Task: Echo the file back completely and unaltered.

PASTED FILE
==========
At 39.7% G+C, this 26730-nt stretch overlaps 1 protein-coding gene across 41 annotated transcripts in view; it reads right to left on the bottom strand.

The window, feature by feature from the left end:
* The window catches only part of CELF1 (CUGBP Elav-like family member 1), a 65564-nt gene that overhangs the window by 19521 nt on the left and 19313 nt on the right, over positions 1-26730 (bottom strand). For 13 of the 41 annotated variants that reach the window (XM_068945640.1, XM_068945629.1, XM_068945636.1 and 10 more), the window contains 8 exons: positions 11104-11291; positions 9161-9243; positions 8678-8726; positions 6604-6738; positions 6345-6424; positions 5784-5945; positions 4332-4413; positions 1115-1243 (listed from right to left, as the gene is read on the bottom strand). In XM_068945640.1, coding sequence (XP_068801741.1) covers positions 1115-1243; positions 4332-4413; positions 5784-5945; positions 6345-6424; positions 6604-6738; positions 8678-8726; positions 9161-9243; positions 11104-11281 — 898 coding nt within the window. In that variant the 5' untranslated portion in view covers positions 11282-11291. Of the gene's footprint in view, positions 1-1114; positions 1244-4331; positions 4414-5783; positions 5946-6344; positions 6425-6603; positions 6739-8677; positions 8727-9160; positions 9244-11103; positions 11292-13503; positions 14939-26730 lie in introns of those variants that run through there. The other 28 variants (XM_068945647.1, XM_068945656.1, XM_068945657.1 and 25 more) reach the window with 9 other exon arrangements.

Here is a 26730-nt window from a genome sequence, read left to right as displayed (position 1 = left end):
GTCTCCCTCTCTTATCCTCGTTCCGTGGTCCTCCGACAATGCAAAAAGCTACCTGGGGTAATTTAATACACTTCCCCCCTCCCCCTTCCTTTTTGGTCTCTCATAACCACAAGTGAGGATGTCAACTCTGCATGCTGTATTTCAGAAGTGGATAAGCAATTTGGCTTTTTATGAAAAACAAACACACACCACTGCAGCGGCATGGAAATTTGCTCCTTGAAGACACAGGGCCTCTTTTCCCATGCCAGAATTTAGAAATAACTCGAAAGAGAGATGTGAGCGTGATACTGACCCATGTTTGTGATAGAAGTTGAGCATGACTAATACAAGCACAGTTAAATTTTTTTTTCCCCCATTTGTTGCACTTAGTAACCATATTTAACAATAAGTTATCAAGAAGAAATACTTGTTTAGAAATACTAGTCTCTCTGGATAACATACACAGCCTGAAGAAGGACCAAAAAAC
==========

At 39.7% G+C, this 26730-nt stretch overlaps 1 protein-coding gene across 41 annotated transcripts in view; it reads right to left on the bottom strand.

The window, feature by feature from the left end:
* The window catches only part of CELF1 (CUGBP Elav-like family member 1), a 65564-nt gene that overhangs the window by 19521 nt on the left and 19313 nt on the right, over positions 1-26730 (bottom strand). For 13 of the 41 annotated variants that reach the window (XM_068945640.1, XM_068945629.1, XM_068945636.1 and 10 more), the window contains 8 exons: positions 11104-11291; positions 9161-9243; positions 8678-8726; positions 6604-6738; positions 6345-6424; positions 5784-5945; positions 4332-4413; positions 1115-1243 (listed from right to left, as the gene is read on the bottom strand). In XM_068945640.1, coding sequence (XP_068801741.1) covers positions 1115-1243; positions 4332-4413; positions 5784-5945; positions 6345-6424; positions 6604-6738; positions 8678-8726; positions 9161-9243; positions 11104-11281 — 898 coding nt within the window. In that variant the 5' untranslated portion in view covers positions 11282-11291. Of the gene's footprint in view, positions 1-1114; positions 1244-4331; positions 4414-5783; positions 5946-6344; positions 6425-6603; positions 6739-8677; positions 8727-9160; positions 9244-11103; positions 11292-13503; positions 14939-26730 lie in introns of those variants that run through there. The other 28 variants (XM_068945647.1, XM_068945656.1, XM_068945657.1 and 25 more) reach the window with 9 other exon arrangements.

Here is a 26730-nt window from a genome sequence, read left to right as displayed (position 1 = left end):
GTCTCCCTCTCTTATCCTCGTTCCGTGGTCCTCCGACAATGCAAAAAGCTACCTGGGGTAATTTAATACACTTCCCCCCTCCCCCTTCCTTTTTGGTCTCTCATAACCACAAGTGAGGATGTCAACTCTGCATGCTGTATTTCAGAAGTGGATAAGCAATTTGGCTTTTTATGAAAAACAAACACACACCACTGCAGCGGCATGGAAATTTGCTCCTTGAAGACACAGGGCCTCTTTTCCCATGCCAGAATTTAGAAATAACTCGAAAGAGAGATGTGAGCGTGATACTGACCCATGTTTGTGATAGAAGTTGAGCATGACTAATACAAGCACAGTTAAATTTTTTTTTCCCCCATTTGTTGCACTTAGTAACCATATTTAACAATAAGTTATCAAGAAGAAATACTTGTTTAGAAATACTAGTCTCTCTGGATAACATACACAGCCTGAAGAAGGACCAAAAAAC